Mathematics Bayes' Theorem, Theorem of total probability and Bayes' theorem

### Topic Covered

color{red} ♦ Bayes' Theorem
color{red} ♦ Partition of a sample space
color{red} ♦ Theorem of total probability
color{red} ♦ Prove the Bayes' theorem.

### Bayes' Theorem

=> Consider that there are two bags I and II. Bag I contains 2 white and 3 red balls and Bag II contains 4 white and 5 red balls. One ball is drawn at random from one of the bags. We can find the probability of selecting any of the bags (i.e.1/2 ) or probability of drawing a ball of a particular colour (say white) from a particular bag (say Bag I).

### Partition of a sample space

=> A set of events E_1, E_2, ..., E_n is said to represent a partition of the sample space S if

(a) E_ i ∩ E_j = φ, i ≠ j, i, j = 1, 2, 3, ..., n

(b) E_1 ∪ Ε_2 ∪ ... ∪ E_n= S and

(c) P(E_i) > 0 for all i = 1, 2, ..., n.

=> In other words, the events E_1, E_2, ..., E_n represent a partition of the sample space S if they are pairwise disjoint, exhaustive and have nonzero probabilities.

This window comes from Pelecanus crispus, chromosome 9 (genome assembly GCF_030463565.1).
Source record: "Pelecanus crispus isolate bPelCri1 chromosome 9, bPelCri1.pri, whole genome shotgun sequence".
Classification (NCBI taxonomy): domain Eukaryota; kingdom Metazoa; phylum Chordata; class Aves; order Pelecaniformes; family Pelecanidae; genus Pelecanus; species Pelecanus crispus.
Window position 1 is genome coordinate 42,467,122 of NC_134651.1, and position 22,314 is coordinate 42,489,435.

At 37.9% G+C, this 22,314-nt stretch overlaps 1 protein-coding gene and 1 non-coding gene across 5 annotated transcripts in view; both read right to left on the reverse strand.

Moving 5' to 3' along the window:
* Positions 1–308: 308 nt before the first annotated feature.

=> As an example, we see that any nonempty event E and its complement E′ form a partition of the sample space S since they satisfy E ∩ E′ = φ and E ∪ E′ = S.

=> From the Venn diagram in Fig 13.3, one can easily observe that if E and F are any two events associated with a sample space S, then the set {E ∩ F′, E ∩ F, E′ ∩ F, E′ ∩ F′} is a partition of the sample space S. It may be mentioned that the partition of a sample space is not unique. There can be several partitions of the same sample space. ### Theorem of total probability

=> Let {E_1, E_2,...,E_n} be a partition of the sample space S, and suppose that each of the events E_1, E_2,..., E_n has nonzero probability of occurrence. Let A be any event associated with S, then

color{blue}{P(A) = P(E_1) P(A|E_1) + P(E_2) P(A|E_2) + ... + P(E_n) P(A|E_n)}